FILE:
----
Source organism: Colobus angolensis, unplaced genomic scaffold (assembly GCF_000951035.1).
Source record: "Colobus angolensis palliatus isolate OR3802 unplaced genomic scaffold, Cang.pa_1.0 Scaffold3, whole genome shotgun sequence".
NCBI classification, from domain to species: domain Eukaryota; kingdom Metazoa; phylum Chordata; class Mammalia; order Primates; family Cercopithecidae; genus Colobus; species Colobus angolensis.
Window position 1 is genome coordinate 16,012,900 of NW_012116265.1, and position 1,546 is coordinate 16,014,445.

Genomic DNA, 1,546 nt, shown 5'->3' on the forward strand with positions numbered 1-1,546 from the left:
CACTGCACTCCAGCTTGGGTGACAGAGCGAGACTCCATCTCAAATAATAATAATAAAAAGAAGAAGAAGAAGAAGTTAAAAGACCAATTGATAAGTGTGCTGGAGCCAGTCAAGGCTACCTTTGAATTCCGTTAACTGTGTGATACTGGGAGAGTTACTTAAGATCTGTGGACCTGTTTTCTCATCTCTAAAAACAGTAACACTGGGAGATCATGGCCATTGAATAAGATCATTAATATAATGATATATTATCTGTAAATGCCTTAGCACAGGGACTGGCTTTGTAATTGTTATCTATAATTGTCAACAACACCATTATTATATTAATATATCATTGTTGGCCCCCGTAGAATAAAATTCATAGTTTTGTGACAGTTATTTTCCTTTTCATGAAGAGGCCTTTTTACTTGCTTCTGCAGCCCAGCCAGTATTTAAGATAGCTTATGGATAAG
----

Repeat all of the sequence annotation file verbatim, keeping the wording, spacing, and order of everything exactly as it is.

Source organism: Colobus angolensis, unplaced genomic scaffold (assembly GCF_000951035.1).
Source record: "Colobus angolensis palliatus isolate OR3802 unplaced genomic scaffold, Cang.pa_1.0 Scaffold3, whole genome shotgun sequence".
NCBI classification, from domain to species: domain Eukaryota; kingdom Metazoa; phylum Chordata; class Mammalia; order Primates; family Cercopithecidae; genus Colobus; species Colobus angolensis.
Window position 1 is genome coordinate 16,012,900 of NW_012116265.1, and position 1,546 is coordinate 16,014,445.

Genomic DNA, 1,546 nt, shown 5'->3' on the forward strand with positions numbered 1-1,546 from the left:
CACTGCACTCCAGCTTGGGTGACAGAGCGAGACTCCATCTCAAATAATAATAATAAAAAGAAGAAGAAGAAGAAGTTAAAAGACCAATTGATAAGTGTGCTGGAGCCAGTCAAGGCTACCTTTGAATTCCGTTAACTGTGTGATACTGGGAGAGTTACTTAAGATCTGTGGACCTGTTTTCTCATCTCTAAAAACAGTAACACTGGGAGATCATGGCCATTGAATAAGATCATTAATATAATGATATATTATCTGTAAATGCCTTAGCACAGGGACTGGCTTTGTAATTGTTATCTATAATTGTCAACAACACCATTATTATATTAATATATCATTGTTGGCCCCCGTAGAATAAAATTCATAGTTTTGTGACAGTTATTTTCCTTTTCATGAAGAGGCCTTTTTACTTGCTTCTGCAGCCCAGCCAGTATTTAAGATAGCTTATGGATAAG